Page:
A lonely old man walks down a highway in black-and-white in Alexander Payne's latest, Nebraska. He's disheveled and possibly mad, but he looks like he knows where he is and where he's going.
This is Woody Grant (Bruce Dern). When his son, David (Will Forte), finally gets to him, Woody says he was on his way to Nebraska, and no one can stop him from going again. The old man believes he has won a million dollars from a company in Omaha, and he's going to claim it. Whether or not Woody has had a mental break is up for debate among his family, but he convinces David to drive him to Nebraska. David agrees to the road trip not because he believes that the prize is real but because he senses his father needs something to live for, and this will do. David's mom, Kate (June Squibb), and brother, Ross (Bob Odenkirk), are faced with the challenge of having to convince David otherwise as well as Woody. But it's not like there's much keeping David in town. He has a few days he can take off from selling audio and home theater components, and his girlfriend recently dumped him.
The pair wind up for an extended time at Woody's hometown, where he is reunited with his family and old acquaintances. The word about Woody's cash prize gets out, and he becomes a hometown hero for some. It brings out the worst in others.
Payne has made a career out of geographically focused dramatic comedies. Election and About Schmidt tackled the Midwest; Sideways drank in California's Napa Valley; and The Descendants was a Hawaiian excursion. Nebraska takes Payne back to his home turf. The film travels from Montana through South Dakota and down to the titular place. There's a specificity to the upper middle western states that is slightly different from the suburban and urban Midwest of Election and About Schmidt. Payne largely evokes it with the vast scenery: rolling hills dominated by steel-gray clouds, nothingness stretching to the horizon. Remember: Even William Least Heat-Moon, who found something beautiful everywhere else he went, found nothing to commend about this part of the country in Blue Highways.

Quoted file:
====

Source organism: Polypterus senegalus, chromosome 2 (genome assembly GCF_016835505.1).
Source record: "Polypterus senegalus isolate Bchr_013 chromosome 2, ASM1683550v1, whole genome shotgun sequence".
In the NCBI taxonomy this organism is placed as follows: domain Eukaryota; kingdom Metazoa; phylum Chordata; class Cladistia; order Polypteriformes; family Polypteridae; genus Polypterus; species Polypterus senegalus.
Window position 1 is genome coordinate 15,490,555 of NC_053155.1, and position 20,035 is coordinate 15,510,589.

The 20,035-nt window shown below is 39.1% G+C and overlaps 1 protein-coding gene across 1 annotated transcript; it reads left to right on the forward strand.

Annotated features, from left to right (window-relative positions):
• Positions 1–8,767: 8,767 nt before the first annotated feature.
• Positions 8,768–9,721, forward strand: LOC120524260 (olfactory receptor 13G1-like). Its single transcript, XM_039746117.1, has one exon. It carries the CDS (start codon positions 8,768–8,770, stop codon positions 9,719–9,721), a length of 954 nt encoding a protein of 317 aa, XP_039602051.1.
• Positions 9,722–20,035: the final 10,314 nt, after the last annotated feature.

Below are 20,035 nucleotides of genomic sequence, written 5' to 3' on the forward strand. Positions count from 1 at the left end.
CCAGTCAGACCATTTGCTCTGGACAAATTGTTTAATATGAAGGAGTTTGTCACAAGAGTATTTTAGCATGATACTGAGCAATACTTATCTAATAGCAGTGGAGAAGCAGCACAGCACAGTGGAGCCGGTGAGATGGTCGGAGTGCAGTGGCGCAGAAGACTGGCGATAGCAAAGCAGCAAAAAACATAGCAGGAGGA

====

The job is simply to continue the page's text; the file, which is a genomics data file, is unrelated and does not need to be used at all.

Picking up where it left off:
Many of the pleasures of Nebraska are observational. David's house includes touches such as a jar of aluminum-can tabs, dead plants, and delivery-food magnets. In Nebraska, there are Husker koozies, Eagle Scouts, Methodist churches, and Masonic lodges. Family members who haven't seen each other in years settle back into old routines. The men sit around and watch TV in silence while the women gossip acidly in the kitchen. "Uncle Ray's foot hurts" updates everyone on what Ray has been up to the last few years.
The satire, though, opts for mild and plain and kind of sweet rather than mean-spirited. The script by Bob Nelson generously chooses moments that redeem the protagonists rather than focusing on the small of spirit. Dern is terrific as a grizzled, naive drunk. Forte is quietly moving, and Odenkirk brings a nice alpha edge to the older brother. Squibb steals every scene in the movie.
Nebraska was filmed in B&W; it's lovely and lends a timeless feel to the film, but it's also sly commentary. There are fewer things less classically rendered in black-and-white than a Subaru.
Opens Friday, December 20th, Ridgeway Cinema Grill